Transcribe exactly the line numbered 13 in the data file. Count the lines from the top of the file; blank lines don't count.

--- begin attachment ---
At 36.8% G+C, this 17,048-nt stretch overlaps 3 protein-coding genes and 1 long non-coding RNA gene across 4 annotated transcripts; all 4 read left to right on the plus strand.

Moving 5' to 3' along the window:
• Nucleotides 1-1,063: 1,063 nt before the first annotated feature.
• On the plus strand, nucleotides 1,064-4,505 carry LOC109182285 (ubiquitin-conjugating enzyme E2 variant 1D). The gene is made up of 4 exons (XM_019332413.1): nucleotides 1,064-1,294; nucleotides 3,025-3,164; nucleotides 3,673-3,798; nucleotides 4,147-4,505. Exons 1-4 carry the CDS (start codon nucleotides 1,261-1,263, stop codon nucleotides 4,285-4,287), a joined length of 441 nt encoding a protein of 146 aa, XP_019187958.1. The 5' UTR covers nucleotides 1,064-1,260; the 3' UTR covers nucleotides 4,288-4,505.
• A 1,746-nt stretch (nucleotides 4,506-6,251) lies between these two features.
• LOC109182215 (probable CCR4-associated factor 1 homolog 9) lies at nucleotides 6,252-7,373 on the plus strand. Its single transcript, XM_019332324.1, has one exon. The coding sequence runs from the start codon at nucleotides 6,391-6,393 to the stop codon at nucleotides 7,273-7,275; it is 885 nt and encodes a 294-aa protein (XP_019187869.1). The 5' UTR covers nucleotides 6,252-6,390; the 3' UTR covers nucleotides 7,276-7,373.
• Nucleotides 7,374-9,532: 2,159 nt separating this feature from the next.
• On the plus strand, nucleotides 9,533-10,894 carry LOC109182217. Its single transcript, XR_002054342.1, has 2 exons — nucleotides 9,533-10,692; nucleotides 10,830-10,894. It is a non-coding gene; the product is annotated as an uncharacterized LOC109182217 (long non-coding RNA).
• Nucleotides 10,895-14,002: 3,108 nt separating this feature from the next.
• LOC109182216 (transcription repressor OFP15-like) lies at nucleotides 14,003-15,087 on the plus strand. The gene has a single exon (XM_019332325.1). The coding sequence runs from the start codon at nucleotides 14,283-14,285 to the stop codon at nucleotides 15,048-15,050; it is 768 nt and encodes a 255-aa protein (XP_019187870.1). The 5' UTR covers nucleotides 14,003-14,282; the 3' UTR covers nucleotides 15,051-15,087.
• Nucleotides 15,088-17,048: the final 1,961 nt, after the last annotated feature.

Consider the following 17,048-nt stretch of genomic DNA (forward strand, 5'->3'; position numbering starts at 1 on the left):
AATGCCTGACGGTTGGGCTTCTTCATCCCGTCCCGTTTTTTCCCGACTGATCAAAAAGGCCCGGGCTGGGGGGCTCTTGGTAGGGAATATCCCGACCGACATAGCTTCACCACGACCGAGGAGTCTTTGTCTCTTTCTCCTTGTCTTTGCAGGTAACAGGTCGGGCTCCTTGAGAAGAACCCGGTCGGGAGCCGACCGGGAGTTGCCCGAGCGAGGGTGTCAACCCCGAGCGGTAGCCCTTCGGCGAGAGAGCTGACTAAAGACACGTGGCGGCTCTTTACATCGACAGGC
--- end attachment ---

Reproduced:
AATGCCTGACGGTTGGGCTTCTTCATCCCGTCCCGTTTTTTCCCGACTGATCAAAAAGGCCCGGGCTGGGGGGCTCTTGGTAGGGAATATCCCGACCGACATAGCTTCACCACGACCGAGGAGTCTTTGTCTCTTTCTCCTTGTCTTTGCAGGTAACAGGTCGGGCTCCTTGAGAAGAACCCGGTCGGGAGCCGACCGGGAGTTGCCCGAGCGAGGGTGTCAACCCCGAGCGGTAGCCCTTCGGCGAGAGAGCTGACTAAAGACACGTGGCGGCTCTTTACATCGACAGGC